Plagued by famine, revolution, war, and backwardness, Russia had fallen behind the leading powers of the world in almost every aspect of development. Stalin, well aware of this constant game of catch-up, understood that they were slipping further behind with each passing day and that if they did not close in soon, it might become impossible to stand against these powers. The Soviet Union needed to catch up, and quickly, if socialism, or more accurately Stalinism, were to gain the foothold needed to survive in the rapidly evolving anti-socialist world. But how? What could be done to bring about such an abrupt change in such a short period of time? It was from these simple, yet not easily answered, questions that Stalin developed the first Five Year Plan. Impossible goals for increases in investments were written up and a date was set, by which these unrealistic aims would be achieved. But simply publishing objectives is not enough to bring them into fruition; the workers that will become the force that brings them about must actually reach the heightened levels of productivity required to meet such demands. It was here that a second major problem presented itself. Socialism is not known for providing incentives, especially in terms of raises, to encourage workers to excel and exceed expectations, which was paramount if the extreme goals of the first Five Year Plan were to be met. So what could be done in place of these monetary incentives that were used to propel capitalism? The answer was shock workers.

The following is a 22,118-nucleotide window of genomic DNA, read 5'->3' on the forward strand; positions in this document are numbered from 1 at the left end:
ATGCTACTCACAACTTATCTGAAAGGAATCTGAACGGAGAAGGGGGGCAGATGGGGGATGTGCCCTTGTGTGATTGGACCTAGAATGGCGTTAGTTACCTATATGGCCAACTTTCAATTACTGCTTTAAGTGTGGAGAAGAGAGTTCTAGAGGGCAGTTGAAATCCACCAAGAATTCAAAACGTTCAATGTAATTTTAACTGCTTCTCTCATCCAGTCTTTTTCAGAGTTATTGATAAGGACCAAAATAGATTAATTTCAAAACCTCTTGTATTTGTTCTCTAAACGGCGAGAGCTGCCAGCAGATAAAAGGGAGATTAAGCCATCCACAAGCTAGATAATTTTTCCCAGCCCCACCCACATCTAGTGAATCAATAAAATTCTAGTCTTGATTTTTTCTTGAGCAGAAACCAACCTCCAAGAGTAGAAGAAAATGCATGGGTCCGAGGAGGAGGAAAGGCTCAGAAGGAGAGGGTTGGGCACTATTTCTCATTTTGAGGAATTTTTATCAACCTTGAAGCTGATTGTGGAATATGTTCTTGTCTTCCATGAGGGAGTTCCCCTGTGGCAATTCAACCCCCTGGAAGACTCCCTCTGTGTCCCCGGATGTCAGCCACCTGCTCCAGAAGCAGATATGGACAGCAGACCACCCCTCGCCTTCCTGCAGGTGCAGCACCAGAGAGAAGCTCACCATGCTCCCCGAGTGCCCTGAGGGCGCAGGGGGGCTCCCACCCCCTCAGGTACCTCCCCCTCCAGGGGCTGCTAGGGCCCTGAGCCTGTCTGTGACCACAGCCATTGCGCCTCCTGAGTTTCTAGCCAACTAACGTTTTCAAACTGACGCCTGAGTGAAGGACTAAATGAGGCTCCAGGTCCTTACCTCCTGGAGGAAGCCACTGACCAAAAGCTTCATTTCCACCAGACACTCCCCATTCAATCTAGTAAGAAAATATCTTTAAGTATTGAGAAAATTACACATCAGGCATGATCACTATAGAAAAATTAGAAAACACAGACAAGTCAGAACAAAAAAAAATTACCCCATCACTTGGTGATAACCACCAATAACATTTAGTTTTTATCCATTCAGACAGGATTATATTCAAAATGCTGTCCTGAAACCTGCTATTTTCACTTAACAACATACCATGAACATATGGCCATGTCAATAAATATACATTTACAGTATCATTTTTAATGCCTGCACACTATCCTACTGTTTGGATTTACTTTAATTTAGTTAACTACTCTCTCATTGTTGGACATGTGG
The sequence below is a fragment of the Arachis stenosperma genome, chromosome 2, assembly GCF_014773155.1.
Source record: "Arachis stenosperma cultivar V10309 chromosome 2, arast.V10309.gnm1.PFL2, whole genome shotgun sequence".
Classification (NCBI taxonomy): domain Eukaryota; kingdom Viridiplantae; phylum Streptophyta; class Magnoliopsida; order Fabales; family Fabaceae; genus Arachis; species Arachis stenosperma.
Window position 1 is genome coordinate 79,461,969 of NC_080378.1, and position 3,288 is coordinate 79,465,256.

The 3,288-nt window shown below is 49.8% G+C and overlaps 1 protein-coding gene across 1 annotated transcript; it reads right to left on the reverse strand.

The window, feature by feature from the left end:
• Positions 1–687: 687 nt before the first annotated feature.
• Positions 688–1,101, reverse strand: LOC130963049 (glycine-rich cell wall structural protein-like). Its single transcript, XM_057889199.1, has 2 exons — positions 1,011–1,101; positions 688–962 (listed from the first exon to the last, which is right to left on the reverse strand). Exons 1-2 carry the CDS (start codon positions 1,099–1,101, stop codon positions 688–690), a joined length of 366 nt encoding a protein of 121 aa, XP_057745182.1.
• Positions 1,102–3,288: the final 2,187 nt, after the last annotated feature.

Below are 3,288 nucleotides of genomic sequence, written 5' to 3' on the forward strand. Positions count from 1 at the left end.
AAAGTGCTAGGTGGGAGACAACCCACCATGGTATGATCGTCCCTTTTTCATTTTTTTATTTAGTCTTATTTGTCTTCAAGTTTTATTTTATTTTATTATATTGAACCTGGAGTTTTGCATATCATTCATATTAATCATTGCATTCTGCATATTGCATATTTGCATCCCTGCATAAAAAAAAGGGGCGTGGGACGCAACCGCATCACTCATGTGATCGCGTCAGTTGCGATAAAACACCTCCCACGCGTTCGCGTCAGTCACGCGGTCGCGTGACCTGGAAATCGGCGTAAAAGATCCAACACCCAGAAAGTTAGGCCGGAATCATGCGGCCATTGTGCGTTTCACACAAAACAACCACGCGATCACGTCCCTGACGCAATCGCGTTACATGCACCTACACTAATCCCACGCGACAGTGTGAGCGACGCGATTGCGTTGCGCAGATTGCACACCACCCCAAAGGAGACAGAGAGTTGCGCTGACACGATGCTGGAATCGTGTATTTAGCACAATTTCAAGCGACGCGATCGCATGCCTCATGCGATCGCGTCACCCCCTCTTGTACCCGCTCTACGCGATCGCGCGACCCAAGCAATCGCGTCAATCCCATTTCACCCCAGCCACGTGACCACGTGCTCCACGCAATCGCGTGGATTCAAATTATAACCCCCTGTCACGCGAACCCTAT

In order to spur workers to increase productivity and exceed their planned quotas, the civil war term udarniki, or shock workers, was revived. Workers who went above and beyond the call of duty were rewarded with the title, shock worker. This was a term of great esteem initially and functioned as a sort of “gold star” system. Shock workers received a pat on the back and were acknowledged publically at meetings or in newspapers and in some cases “received privileged treatment in dining facilities and the allocation of scarce goods, accommodation, and vacation vouchers.” (Siegelbaum, 1929: Shock Workers) Workers who surpassed their coworkers and raised the bar were essentially given a gold star, which looks nice and distinguishes you from those around you, yet does not really provide any tangible incentive. Yes, workers did get to cut in line at dining facilities and they were given access to scare goods and vacation time, but these are all things that should be mandatory requirements for all workers. It is just the government taking away natural rights from everyone and then using them as a “reward” to encourage productivity without having to actually make any real concessions. This was a glorified example of the sticker chart you had in elementary school to encourage you to clean your room and take out the trash. But in any event, this system was successful initially as many workers took it upon themselves to be the best they could be and to outshine their colleagues. The number of shock workers greatly increased which led to the development of shock brigades and competitions of productivity between different groups. These competitions, which were initially brought about by the workers themselves or in some cases the heads of two factories, gained structure from Lenin’s “How to Organize Competition” . In this document, Lenin defended socialism and aimed to disprove western capitalist claims that socialism smothers competition and even goes so far as to say that competition thrives under socialism. Lenin discusses how competition will arise from the removal of the bourgeois, or kulaks, because it will free up the average worker and allow him to show his true talents and live up to his full potential. He essentially claimed that the workers had been overshadowed and repressed by the wealthy landowners and it simply required their removal to spark the economy and propel Russia into rapid industrialization. And it was in these ideas that political and economic measures used in collectivization and industrialization seen under Stalin were able to take root and flourish. This was bolstered by the fact that the shock workers could relate to these arguments, as was demonstrated by a speech given by G. B. Gel’man at the First Congress of Shock Brigades. He argued that it was the kulaks who work among the workers that were the enemy and called for workers to use all means necessary in the battle against them. The shock workers latched onto this, and despite the atrocities that surrounded this era in Russia under Stalin, they continued to give 110% towards increasing efficiency and productivity not only in the factories but in their daily lives. The entire lives of the shock workers, who were drastically growing in number, began to revolve around being the best, most-efficient workers, to the extent that health clinics, cafeterias, and showers became available at work to encourage workers to stick around and keep at it rather than head home. This is highlighted in a short video from Seventeen Moments in Soviet History that depicts a mine with established living quarters for the workers.